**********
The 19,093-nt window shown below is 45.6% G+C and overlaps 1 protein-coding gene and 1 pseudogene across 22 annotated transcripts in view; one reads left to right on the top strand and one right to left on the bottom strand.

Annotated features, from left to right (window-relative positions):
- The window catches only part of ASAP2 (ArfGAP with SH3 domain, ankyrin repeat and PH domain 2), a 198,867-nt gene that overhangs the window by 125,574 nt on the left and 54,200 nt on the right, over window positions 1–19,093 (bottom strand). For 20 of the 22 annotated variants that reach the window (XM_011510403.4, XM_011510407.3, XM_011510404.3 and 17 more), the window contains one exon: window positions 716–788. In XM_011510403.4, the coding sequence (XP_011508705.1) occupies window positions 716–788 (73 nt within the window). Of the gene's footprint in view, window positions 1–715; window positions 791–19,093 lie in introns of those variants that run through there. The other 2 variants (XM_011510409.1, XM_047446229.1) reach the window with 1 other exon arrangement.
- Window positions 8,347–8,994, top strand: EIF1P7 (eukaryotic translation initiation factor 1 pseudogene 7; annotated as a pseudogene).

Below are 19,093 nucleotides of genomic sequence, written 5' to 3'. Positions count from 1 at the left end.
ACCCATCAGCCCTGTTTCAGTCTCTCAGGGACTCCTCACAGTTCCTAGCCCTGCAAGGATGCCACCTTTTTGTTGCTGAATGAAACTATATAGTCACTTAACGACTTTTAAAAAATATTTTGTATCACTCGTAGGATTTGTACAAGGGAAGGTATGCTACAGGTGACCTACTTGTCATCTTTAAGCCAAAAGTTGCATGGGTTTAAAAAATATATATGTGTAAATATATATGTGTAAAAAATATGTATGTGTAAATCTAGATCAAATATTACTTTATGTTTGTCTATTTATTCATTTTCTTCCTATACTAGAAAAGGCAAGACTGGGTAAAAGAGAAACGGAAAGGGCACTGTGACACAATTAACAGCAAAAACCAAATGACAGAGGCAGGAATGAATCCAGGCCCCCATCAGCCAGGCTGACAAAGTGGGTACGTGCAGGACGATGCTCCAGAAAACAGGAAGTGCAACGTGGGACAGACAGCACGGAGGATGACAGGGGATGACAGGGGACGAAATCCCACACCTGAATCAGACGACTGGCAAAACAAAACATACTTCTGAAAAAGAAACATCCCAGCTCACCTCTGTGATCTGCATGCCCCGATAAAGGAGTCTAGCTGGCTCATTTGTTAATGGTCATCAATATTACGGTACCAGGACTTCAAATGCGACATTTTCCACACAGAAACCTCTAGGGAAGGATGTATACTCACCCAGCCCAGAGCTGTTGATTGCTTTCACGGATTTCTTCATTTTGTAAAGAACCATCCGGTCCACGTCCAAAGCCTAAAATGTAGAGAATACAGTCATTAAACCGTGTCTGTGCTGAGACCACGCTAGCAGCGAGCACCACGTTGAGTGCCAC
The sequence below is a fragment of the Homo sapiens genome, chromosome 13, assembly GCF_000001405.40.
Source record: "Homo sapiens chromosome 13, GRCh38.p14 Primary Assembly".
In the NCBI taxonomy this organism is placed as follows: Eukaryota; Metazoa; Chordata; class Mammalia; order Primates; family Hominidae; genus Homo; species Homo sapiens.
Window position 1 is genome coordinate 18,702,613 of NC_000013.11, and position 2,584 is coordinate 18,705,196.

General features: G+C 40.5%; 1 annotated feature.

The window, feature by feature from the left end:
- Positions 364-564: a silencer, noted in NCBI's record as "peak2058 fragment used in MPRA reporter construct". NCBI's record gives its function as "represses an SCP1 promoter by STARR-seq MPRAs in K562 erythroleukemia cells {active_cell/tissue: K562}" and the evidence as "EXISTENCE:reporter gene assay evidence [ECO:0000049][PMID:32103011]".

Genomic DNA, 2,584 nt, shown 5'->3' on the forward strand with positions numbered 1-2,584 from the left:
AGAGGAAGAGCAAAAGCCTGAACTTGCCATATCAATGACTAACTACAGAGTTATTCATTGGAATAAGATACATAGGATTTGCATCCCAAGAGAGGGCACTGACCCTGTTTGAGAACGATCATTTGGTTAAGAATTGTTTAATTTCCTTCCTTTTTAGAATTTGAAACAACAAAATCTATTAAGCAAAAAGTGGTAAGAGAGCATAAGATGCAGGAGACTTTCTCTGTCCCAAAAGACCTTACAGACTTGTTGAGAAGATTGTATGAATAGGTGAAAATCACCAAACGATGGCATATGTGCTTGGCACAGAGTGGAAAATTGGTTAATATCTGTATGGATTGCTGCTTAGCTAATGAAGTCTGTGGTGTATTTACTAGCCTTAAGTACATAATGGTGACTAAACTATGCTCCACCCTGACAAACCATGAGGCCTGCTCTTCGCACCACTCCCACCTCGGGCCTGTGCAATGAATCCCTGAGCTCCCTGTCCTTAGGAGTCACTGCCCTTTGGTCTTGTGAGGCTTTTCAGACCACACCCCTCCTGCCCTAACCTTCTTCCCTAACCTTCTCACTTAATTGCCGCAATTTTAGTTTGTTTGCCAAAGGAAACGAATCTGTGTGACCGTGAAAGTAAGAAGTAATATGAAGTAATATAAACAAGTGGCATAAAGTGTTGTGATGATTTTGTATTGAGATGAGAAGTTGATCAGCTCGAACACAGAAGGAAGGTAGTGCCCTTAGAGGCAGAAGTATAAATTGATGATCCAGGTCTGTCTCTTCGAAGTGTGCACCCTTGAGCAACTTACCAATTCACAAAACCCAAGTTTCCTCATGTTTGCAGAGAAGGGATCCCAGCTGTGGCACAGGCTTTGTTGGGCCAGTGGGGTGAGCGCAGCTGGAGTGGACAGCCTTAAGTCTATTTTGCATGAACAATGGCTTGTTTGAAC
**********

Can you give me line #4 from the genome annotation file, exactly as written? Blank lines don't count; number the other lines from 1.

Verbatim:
- Window positions 8,347–8,994, top strand: EIF1P7 (eukaryotic translation initiation factor 1 pseudogene 7; annotated as a pseudogene).